Intermittent Resting: The Movement + Wellness Trend You Need to Try in 2020
We’ve all heard about the benefits of intermittent fasting for weight loss, but intermittent resting is the new wellness trend which promises a better mind. The body has genetic clocks which are influenced by the earth’s rhythms and cycles, which can impact our mental alertness, emotional state, muscle strength and coordination, amongst other things.
You have probably heard of the circadian rhythm which regulates the body’s responses to daylight and darkness and, as discovered in a study in the 1950s, divides our sleep into 90 – 120 minutes cycles of rapid eye movement (REM) and deep sleep. But, alongside its better-known partner, a study conducted in the 1970s discovered that the body also has ultradian rhythms. These are shorter cycles which occur in increments of less than 24 hours, including everything from the heartbeat to digestion, and can affect many factors such as performance, stress and healing.
Research at the Boston University School of Medicine found that the brain’s pattern of electrical activity when we are awake is similar to when we are asleep. We experience the effects of many 90 – 120 minute ultradian rhythms that regulate activity and rest during the day, so it is important to facilitate these. For example, there are periods of time throughout the day that are better suited to peak activity and some that are best for resting and restoring from that activity.
So where does intermittent resting come into all this?
Intermittent resting encourages us to take a 15 – 20 minute ‘housekeeping’ break at the end of each cycle to allow the mind-body activities to recalibrate.
“The ideal way to work is to focus for 90 – 120 minutes and then take a 15 – 20 minute break,” says Nahid de Belgeonne, founder of The Human Method, a movement system which works to harmonise the mind and body. “In our busy always ON culture, we now seem to fill every waking hour with action, especially via technology. Build in three 15 – 20 minute breaks a day, change what you do, focus on breathing, go outside for a walk or even sit in another room doing something more contemplative.”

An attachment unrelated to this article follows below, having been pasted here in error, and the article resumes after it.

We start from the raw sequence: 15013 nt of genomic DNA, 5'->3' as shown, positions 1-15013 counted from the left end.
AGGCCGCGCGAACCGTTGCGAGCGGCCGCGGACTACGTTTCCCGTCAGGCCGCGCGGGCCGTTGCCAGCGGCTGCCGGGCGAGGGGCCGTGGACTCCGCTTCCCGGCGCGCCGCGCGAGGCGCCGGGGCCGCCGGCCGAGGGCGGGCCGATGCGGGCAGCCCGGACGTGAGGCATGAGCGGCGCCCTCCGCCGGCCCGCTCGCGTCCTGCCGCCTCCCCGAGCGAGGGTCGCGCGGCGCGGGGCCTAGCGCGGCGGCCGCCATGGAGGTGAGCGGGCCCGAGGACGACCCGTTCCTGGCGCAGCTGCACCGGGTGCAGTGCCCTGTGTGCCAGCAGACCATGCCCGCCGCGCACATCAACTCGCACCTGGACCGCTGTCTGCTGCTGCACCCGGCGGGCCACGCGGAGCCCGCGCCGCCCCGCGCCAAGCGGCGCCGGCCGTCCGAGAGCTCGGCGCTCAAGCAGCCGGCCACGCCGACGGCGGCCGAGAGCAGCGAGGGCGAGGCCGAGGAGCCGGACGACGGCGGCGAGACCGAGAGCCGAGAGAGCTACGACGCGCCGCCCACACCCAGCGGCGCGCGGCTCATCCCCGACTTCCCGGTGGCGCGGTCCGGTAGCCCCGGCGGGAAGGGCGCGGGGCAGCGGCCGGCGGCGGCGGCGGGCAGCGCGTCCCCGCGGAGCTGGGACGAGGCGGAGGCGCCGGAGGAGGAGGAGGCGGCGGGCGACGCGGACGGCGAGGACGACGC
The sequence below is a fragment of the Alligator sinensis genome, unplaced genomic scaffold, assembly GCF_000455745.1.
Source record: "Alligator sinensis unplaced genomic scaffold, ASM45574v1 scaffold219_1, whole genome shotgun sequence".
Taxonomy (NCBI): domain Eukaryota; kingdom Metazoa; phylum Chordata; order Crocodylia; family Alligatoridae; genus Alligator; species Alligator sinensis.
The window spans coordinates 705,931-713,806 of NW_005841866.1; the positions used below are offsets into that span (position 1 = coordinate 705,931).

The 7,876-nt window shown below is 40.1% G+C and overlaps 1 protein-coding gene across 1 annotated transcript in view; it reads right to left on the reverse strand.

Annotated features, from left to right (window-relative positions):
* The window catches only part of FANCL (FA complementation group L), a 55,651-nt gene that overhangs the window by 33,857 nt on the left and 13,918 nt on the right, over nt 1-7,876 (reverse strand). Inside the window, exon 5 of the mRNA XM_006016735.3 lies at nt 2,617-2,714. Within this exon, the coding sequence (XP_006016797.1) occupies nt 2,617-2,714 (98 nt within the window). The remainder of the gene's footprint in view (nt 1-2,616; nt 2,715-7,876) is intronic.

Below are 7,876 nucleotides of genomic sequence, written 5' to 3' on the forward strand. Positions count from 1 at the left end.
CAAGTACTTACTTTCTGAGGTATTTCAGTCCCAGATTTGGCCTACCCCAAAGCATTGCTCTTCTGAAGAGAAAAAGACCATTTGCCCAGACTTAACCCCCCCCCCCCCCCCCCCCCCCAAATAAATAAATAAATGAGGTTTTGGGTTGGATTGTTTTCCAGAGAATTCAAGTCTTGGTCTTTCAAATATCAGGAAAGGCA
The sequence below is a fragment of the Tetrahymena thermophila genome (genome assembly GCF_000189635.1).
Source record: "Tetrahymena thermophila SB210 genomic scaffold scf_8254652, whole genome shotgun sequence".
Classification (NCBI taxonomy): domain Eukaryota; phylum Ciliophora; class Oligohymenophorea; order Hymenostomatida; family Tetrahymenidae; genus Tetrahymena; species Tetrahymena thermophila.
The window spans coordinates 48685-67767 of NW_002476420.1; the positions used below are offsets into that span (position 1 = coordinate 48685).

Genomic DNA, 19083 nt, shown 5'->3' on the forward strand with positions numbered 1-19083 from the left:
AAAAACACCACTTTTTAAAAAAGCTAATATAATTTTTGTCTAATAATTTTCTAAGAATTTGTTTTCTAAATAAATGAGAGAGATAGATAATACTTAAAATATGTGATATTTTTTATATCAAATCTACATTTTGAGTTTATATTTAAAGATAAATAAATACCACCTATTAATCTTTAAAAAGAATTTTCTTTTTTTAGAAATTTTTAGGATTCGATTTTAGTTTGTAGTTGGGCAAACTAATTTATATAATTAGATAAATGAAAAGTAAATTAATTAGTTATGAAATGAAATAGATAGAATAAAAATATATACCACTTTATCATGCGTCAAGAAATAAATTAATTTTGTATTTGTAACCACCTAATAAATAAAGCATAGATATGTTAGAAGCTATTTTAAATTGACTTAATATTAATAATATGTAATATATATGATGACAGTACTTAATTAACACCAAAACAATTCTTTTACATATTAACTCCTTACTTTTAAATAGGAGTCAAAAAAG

What are the signs that you need to take a break?
Often if you start yawning and your mind drifts away from the task, or you begin to feel irritable and as though you need a good long stretch, these are signs that you need to take a break from the activity.
What happens if you ignore the ultradian rhythms?
Our ancestors lived more intimately with nature and could more easily coordinate their activities with day and night. We now live by our societal rhythms, of the alarm clock going off in the dark, early hours of winter, of working in an office for 8 hours a day, of work extending into our commute and weekends, of our downtime still being active due to technology-based habits such as Netflix, social media and so on.
All of this takes a toll on our stress levels which tips over into continual stress and then chronic stress which then wreaks havoc on all self-regulating systems of the body, such as the digestive system, nervous system and immune system, to name a few.
Nahid runs classes at the Re:Centre on Wednesdays and Fridays, The Life Centre on Wednesdays and at the Elder Press Studio on Thursdays. Available to book from thehumanmethod.co.uk/